African American authors Best Sellers
As we near the end of the 2013, we enter the season when major newspapers and magazines release their “Best of [enter year] lists”. So naturally we were curious about the level of representation of authors of color in last year’s New York Times Top 10 Bestsellers list. We chose to look at their most general bestsellers list, Combined Print & E-Book Fiction (adult), and looked at the top ten books for all 52 weeks of 2012. The results were staggering, if not surprising in light of our past Diversity Gap studies of the Academy Awards, The Tony Awards, The Emmy Awards, the children’s book industry, Sci-Fi and Fantasy Films, US politics, and Silicon Valley where we analyzed yearly/multi-year samplings and found a disturbingly consistent lack of diversity.
A few noteworthy facts we discovered while conducting the study:
- Only three out of the 124 authors who appeared on the list during 2012 are people of color
- No African American authors made the Top 10 Bestsellers list that we looked at in 2012
- Of the three books/book series by authors of color that made the list, only one contains a main character of color (Eva Tramell of the Crossfire series is part Latina)
An interview with author Charles Yu (below) helps give a glimpse of life as a living and working author of color in today’s marketplace.
Charles Yu is the author of three books, including Science Fictional Universe, which was a New York Times Notable Book and named one of the best books of the year by Time magazine. His latest is Sorry Please Thank You, which was named one of the best books of the year by the San Francisco Chronicle. Charles can be found on Twitter @charles_yu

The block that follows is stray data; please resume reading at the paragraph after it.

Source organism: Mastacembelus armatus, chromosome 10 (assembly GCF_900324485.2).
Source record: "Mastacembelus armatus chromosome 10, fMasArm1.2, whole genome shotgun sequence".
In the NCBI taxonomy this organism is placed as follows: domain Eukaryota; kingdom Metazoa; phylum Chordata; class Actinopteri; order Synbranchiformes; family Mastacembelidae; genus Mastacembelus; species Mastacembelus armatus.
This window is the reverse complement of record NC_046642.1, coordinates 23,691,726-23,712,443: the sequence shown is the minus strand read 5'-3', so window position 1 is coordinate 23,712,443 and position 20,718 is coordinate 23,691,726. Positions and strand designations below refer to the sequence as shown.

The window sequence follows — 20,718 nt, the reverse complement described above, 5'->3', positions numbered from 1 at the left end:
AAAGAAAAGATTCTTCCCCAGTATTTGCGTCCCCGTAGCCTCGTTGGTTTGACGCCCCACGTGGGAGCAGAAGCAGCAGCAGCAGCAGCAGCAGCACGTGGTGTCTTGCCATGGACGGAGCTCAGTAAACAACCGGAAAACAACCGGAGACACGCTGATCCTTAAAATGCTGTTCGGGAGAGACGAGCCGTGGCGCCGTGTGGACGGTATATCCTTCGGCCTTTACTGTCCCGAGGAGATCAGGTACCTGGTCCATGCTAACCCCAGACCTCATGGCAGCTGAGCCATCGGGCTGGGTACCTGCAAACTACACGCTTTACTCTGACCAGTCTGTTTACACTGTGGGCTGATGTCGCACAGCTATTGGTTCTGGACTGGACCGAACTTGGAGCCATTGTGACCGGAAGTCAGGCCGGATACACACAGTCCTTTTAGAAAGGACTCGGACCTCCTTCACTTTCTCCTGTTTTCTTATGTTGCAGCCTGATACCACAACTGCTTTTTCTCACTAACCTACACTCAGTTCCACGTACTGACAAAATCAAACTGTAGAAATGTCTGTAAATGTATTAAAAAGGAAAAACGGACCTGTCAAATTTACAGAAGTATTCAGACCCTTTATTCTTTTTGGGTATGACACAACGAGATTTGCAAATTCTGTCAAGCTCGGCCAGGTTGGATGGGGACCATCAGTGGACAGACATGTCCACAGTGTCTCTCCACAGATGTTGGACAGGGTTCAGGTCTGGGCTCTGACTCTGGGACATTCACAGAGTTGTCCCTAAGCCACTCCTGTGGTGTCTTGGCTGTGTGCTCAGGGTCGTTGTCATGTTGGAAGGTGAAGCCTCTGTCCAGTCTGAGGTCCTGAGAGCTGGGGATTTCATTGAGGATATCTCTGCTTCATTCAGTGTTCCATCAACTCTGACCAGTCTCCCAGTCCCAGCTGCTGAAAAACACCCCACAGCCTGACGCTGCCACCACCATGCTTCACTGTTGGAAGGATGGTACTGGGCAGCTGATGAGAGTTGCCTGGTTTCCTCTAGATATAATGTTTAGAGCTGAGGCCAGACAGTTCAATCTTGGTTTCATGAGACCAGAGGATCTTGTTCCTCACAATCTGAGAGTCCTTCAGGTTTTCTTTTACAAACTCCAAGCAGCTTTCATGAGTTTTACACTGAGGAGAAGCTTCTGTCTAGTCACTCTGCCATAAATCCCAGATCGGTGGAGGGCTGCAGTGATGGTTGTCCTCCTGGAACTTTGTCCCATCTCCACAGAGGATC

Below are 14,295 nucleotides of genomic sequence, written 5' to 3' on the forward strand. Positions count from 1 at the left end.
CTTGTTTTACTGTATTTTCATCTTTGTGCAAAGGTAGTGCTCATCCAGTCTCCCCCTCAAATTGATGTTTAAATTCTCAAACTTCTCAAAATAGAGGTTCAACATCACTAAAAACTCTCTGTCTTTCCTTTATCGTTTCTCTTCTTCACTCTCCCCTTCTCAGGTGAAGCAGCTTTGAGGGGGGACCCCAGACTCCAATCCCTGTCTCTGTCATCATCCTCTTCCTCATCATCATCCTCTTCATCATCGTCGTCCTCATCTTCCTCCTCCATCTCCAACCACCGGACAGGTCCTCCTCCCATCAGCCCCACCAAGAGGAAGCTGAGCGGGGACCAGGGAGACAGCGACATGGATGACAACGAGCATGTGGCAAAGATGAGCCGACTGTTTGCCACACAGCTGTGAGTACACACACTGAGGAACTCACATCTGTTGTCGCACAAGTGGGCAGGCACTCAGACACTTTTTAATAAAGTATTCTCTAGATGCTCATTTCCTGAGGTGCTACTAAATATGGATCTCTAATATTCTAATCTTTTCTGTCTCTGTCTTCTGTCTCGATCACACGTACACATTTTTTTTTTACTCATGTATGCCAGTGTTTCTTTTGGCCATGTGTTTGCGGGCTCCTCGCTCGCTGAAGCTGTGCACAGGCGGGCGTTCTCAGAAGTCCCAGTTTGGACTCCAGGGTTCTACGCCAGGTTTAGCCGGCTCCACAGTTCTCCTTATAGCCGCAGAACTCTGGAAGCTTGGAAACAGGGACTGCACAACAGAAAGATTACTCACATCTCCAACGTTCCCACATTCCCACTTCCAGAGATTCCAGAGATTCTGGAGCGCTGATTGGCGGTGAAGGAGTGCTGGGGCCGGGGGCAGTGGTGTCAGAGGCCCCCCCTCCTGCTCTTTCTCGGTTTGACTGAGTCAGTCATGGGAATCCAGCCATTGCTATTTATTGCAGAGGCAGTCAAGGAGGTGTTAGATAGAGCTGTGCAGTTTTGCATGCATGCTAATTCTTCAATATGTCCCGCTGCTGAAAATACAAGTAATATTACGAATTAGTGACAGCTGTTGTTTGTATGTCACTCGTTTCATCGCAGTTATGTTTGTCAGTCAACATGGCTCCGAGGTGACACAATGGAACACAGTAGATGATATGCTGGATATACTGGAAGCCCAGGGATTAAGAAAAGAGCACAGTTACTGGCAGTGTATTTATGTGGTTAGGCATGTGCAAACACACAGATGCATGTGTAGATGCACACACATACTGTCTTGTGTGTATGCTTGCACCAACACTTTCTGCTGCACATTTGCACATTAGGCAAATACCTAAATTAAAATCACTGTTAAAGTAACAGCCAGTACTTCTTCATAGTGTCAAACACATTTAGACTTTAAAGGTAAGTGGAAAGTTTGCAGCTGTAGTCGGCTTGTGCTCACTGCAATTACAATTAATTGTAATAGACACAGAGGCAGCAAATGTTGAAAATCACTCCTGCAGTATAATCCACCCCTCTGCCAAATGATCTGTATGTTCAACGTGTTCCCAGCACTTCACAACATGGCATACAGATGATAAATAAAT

Do the statistics for The New York Times Top 10 Bestsellers list surprise you?
Charles Yu: A little bit—maybe because in the spheres of my interest, there’s a fair amount of diversity of authors’ backgrounds. The NYT list, especially the top 10 or top 15, is really rarefied territory, though. Even books that are quite “big” can be far off from even being in the vicinity of the bottom of that list. It just takes an immense amount of distribution and exposure to get on the list.
Did your parents encourage you to pursue a career in the arts?
CY: They encourage my writing, but not necessarily as a career, and I think in some ways that is just realistic of them. They overcame a lot, sacrificed a lot, to give me opportunities here, and the odds are just so heavily against having enough success in the arts to make it viable as a livelihood, that I really understand. I would imagine I was not the only one.
Do you think part of the problem of why there is a lack of diversity among authors of adult fiction is because immigrant families tend to steer their children away from jobs in entertainment and toward stable jobs such as doctors and lawyers?
CY: I have Asian American friends and acquaintances in a wide range of fields who have or have not made certain kinds of choices, have or have not pursued careers in arts, entertainment, or other creative fields, who are currently in all different kinds of situations professionally, and their parents and circumstances and decisions have varied all over the map. But one common theme (at least for those roughly my age) is that they felt a gravitational effect, or funneling or some pressure, to go to grad school or professional school, to choose certain kinds of safe/lucrative/stable professions. Some of that’s part of the immigrant generational curve. The first wave comes (in my parents’ case, as part of a big influx of engineering/medical/science students from Taiwan starting in 1965), and they plant a foothold, socio-economically and culturally. They find good neighborhoods, companies, and school districts. And they want their kids to consolidate that socio-economic progress. But the success they have had, my parents and their cohort, that is the stability and the opportunity that allows someone like me to take more chances and to feel comfortable enough, in a lot of ways, including in a sense of being part of the culture, of the mainstream, to think I might be able to write a novel. So I would say that things are a lot different now, even just a generation later. For my kids and their kids, the amount of opportunity will just continue to improve.